How to see which apps are using your microphone in Windows 10

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How to see which apps are using your microphone in Windows 10

To check which apps have used your microphone in Windows 10:

  1. Launch the Settings app.
  2. Click the Privacy category.
  3. Click the Microphone page in the left sidebar.
  4. Apps which have used your microphone will have “Last accessed” or “Currently in use” below their name.

Applies to Windows 10 1903, and up

Windows 10’s May 2019 Update added a small but useful privacy feature. It’s now possible to see when apps are using your microphone, so you’re always informed when sound is being recorded.

Checking which apps have used microphone in Windows 10

You’ll see a microphone icon appear in the system tray once an app starts recording. It will remain present until all apps have finished recording. You can hover over the icon to see a tooltip with the name of the app.

To obtain an historical list of apps which have used your mic, open the Settings app. Click the Privacy category and then the “Microphone” page under “App permissions.”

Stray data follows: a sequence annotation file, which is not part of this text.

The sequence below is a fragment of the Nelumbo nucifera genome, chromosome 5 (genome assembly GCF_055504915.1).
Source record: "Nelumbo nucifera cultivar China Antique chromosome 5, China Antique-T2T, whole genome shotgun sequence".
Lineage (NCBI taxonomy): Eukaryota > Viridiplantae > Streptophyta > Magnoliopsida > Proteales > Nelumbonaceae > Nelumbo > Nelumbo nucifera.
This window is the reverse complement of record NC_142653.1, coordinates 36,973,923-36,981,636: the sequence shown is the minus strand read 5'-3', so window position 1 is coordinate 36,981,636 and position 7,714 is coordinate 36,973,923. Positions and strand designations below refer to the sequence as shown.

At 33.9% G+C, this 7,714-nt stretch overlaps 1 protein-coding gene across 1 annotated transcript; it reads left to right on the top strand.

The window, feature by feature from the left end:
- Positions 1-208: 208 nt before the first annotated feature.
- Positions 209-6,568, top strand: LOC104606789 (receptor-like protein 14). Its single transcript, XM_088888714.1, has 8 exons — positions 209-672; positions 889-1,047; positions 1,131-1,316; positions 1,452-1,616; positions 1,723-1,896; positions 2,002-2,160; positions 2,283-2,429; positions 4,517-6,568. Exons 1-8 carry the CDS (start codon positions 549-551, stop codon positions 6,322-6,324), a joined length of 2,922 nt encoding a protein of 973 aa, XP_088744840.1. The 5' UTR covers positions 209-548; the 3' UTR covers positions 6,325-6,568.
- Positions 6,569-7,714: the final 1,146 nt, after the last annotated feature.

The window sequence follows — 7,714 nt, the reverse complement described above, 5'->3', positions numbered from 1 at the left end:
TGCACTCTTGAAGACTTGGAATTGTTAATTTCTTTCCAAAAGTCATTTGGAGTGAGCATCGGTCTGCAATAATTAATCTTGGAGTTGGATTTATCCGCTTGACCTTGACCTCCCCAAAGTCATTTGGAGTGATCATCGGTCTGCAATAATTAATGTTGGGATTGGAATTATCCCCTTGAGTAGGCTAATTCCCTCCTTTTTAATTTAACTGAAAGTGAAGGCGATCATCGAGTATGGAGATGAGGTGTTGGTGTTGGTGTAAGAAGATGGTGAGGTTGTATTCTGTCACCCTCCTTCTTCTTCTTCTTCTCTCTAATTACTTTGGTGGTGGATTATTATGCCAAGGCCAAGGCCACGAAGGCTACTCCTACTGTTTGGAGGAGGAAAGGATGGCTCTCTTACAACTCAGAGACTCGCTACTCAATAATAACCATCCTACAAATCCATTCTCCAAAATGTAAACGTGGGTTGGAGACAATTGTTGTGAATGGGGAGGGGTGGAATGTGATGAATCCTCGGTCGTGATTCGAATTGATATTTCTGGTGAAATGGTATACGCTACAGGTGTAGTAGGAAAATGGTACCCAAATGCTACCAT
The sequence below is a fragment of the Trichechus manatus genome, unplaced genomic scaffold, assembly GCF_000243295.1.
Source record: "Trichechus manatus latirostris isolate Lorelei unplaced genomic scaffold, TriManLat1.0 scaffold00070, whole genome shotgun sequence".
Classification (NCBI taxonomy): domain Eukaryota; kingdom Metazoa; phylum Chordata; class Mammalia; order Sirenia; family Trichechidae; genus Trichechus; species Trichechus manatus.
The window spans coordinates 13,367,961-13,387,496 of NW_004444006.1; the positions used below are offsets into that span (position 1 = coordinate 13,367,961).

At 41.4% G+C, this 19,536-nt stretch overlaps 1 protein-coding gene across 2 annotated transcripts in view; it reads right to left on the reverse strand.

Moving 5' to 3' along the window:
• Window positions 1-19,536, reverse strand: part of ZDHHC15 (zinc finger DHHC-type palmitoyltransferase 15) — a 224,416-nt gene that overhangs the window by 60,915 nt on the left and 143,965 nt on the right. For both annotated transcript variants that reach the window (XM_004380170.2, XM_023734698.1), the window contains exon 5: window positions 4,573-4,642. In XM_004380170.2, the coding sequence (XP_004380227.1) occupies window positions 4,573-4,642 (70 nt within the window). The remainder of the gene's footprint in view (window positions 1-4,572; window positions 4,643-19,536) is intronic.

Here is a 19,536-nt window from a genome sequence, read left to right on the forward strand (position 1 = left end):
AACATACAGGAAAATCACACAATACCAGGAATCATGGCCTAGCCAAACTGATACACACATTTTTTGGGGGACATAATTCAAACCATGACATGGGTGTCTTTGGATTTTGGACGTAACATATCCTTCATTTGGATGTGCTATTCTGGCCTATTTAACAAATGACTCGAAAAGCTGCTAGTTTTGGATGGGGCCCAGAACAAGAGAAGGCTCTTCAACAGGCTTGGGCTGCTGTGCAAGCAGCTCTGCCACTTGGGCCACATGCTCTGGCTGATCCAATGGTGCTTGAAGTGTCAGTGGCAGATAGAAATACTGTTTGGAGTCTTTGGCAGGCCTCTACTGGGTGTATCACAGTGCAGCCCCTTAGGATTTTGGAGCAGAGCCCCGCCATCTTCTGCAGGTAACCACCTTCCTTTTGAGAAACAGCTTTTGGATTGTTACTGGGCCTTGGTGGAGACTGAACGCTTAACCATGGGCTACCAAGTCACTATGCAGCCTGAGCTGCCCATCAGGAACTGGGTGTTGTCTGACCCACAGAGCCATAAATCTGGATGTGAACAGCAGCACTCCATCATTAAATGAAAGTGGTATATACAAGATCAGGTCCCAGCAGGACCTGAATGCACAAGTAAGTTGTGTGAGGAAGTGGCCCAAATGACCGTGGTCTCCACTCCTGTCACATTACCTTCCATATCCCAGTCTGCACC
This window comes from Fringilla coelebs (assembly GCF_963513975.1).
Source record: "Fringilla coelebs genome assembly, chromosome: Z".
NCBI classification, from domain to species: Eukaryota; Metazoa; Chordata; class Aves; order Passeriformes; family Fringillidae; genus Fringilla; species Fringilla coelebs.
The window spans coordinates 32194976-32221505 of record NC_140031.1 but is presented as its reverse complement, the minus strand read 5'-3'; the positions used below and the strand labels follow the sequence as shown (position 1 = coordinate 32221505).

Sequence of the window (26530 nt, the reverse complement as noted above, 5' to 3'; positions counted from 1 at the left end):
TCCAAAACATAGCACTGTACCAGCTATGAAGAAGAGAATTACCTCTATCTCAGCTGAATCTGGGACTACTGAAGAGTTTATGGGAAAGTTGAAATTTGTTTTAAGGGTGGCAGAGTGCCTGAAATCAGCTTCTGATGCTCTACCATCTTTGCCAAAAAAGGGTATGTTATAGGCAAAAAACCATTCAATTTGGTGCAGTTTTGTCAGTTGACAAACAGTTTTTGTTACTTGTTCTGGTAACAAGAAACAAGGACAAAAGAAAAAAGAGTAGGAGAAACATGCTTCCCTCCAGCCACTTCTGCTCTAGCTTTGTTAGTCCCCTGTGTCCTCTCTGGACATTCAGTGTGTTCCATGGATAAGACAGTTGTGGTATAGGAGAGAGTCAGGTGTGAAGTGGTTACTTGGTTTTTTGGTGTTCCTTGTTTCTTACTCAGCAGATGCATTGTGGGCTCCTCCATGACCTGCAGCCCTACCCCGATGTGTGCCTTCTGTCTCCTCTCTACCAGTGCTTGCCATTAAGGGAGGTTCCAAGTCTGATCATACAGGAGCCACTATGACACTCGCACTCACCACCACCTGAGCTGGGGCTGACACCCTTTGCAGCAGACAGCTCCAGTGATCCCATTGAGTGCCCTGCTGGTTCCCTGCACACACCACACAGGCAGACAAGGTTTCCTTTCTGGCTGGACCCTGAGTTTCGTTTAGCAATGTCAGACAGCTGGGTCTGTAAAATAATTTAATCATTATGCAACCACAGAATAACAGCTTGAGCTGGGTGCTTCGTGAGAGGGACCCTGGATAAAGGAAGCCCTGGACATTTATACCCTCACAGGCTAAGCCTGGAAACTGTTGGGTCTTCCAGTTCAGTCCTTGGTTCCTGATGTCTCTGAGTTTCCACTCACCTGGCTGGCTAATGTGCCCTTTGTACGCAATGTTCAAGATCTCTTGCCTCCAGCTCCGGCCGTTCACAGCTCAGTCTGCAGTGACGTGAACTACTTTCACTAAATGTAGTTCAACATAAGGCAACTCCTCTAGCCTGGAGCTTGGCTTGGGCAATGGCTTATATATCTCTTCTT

Checking which apps have used microphone in Windows 10

The page is divided into two sections. First, you’ll see a list of all Microsoft Store apps which can access your microphone. You can use the toggle buttons to prevent individual apps from recording sound.

Below each app’s name, you’ll see the time when it last used your microphone. If no time is displayed, the app hasn’t recorded sound yet. Apps which are currently accessing your microphone will have “Currently in use” beneath their name in bright yellow text.

Checking which apps have used microphone in Windows 10

At the bottom of the page, there’s a separate section for desktop apps. Because desktop apps access your microphone through different methods, you can’t prevent them from using your device. You’ll only see a list of all apps which have recorded sound in the past. “Currently in use” will still display against apps which are recording now.

Microsoft warns that desktop apps can record sound without ever notifying Windows. Because they’re not subject to the sandbox restrictions of Microsoft Store apps, a desktop program can directly interface with your microphone hardware. This means malicious software could record without Windows being aware, so it won’t show up in the list or display the microphone icon in the system tray.

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